If you suspect your loved one of being mistreated while in a nursing home, you may be eligible for compensation. For a free legal consultation, please fill out the form to the right or contact us directly at 1-800-305-6000.
While there are federal and state laws designed to protect the rights and safety of residents of nursing homes and assisted living facilities, nursing home abuse is still a common occurrence in the United States. If you suspect that your loved one may be the victim of nursing home neglect or abuse, you need to act quickly to make sure the abuse stops, that abusers are brought to justice, and that your loved one’s future safety is secured. At Arentz Law Group, P.C., our nursing home abuse lawyers have the experience and resources our clients need to determine whether abuse or neglect is an issue and to build a strong case so that victims recover just compensation for their damages. We encourage you to contact us today to have your claim reviewed in a free and confidential consultation.
Learn About Nursing Home Abuse
There is absolutely no excuse for nursing home abuse, of course, but sometimes understanding factors that may have led to the abuse can bring a sense of comfort and closure to victims and their families. One reason experts believe may be a contributing factor to nursing home abuse is that the number of people living in nursing homes has grown rapidly in recent years, and many institutions are having trouble finding enough well-trained individuals to help them care for patients. Many nursing homes find themselves short-staffed and subject to a high turnover rate, making it difficult to retain good employees and provide sufficient training and supervision for newer workers. What’s more, wages for nursing home employees can be rather low, making it even more difficult to find highly qualified staff.
Understaffing can lead to a variety of issues at a nursing home. Many staffers are forced to work longer hours, and employee burnout is an epidemic problem in this industry. With the long hours and high level of stress that comes with working in a nursing homes and assisted care facilities, employees may vent their frustrations on patients and may also grow careless regarding routine tasks such as providing food and water on schedule, properly administering medications, and maintaining patient hygiene.
Low wages and a high turnover rate also mean that many nursing home staff members do not get the full training they should. This can lead to abusive treatment when difficult patient situations arise. What’s more, the senior staff at many nursing homes is also often overworked and underpaid, so that newer workers may not have the training and supervision they should have.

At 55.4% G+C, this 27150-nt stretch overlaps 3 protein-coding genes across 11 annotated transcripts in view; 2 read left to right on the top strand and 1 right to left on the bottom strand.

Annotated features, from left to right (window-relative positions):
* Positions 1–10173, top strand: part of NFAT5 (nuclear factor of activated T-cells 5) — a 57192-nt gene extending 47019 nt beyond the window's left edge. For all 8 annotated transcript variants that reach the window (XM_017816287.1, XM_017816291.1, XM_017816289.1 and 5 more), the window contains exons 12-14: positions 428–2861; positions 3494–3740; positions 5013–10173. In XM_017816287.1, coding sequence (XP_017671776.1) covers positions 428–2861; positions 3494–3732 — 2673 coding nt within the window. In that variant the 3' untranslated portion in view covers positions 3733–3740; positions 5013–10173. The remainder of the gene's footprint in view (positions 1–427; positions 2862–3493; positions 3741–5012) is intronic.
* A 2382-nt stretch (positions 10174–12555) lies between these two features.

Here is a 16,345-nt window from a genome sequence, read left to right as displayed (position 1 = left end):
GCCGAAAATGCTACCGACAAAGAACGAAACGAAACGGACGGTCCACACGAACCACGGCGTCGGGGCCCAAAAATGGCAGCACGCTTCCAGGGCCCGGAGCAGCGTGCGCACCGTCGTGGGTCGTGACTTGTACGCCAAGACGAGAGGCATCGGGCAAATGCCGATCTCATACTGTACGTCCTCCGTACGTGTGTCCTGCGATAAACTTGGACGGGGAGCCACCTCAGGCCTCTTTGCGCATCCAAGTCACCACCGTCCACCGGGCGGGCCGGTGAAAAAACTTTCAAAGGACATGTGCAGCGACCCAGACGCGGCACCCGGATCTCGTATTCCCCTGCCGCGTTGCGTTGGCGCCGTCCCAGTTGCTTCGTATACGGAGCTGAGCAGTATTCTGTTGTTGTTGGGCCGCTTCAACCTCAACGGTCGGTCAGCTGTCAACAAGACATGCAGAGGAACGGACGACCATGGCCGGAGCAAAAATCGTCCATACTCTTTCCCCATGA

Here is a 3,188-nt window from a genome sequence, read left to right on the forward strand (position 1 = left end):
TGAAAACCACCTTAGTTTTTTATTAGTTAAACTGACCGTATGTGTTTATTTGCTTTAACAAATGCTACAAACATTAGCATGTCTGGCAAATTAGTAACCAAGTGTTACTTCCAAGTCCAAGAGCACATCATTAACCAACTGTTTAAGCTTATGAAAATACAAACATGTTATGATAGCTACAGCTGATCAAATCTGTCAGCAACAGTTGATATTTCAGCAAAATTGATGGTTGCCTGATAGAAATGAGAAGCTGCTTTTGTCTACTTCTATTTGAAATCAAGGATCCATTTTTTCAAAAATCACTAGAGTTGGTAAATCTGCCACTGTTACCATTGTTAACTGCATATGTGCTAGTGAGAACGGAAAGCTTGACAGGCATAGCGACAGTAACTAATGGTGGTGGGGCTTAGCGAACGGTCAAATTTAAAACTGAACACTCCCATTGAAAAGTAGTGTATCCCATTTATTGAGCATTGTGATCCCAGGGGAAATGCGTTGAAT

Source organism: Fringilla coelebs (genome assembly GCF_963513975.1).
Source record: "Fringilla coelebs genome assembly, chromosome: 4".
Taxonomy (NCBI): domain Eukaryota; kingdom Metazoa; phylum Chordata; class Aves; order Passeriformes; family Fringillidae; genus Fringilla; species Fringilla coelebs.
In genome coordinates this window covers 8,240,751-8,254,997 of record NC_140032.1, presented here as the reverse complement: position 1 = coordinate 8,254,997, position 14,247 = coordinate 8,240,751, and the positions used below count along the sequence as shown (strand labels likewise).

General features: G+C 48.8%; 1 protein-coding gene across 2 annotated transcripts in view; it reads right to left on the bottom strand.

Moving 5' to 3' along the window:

Federal Nursing Home Laws
Congress passed the Nursing Home Reform Act in 1987, after studies and reports showed a shockingly high rate of nursing home abuse in the United States. Every nursing home that participates in Medicare and Medicaid must comply with the standards set forth in this act in order to maintain federal funding. The law states that nursing homes “must provide services and activities to attain or maintain the highest practicable physical, mental, and psychosocial well-being of each resident in accordance with a written plan of care.”
Under federal nursing home regulations, nursing homes must meet the following standards:
- Have enough nursing staff to meet patients’ needs.
- When a resident first comes to a nursing home, a comprehensive and accurate assessment of that resident’s functional capacity must be conducted.
- Each resident must be given a comprehensive care plan suited to their unique needs and abilities.
- Prevent the deterioration of a resident’s ability to communicate, eat, dress, groom, toilet, bathe, transfer and ambulate.
- If a resident is not able to carry out daily living activities, necessary services to maintain nutrition, personal oral hygiene, and grooming must be provided.
- Each resident must receive proper evaluation, treatment, and assistive devices to maintain vision and hearing abilities.
- Prevent pressure sores (bedsores) or provide the necessary treatment to promote healing, prevent infection, and prevent the appearance of new sores.
- If a resident is incontinent, treatment and services to restore as much bladder function as possible must be provided.
- Residents must receive sufficient supervision and assistive devices to prevent accidents like falls.
- Maintain proper nutrition and hydration for each resident.
- Make sure residents do not suffer medication errors.
- Promote quality of life for each resident.
- Maintain each resident’s dignity and respect.
- Allow residents the ability to select activities, schedules, and health care.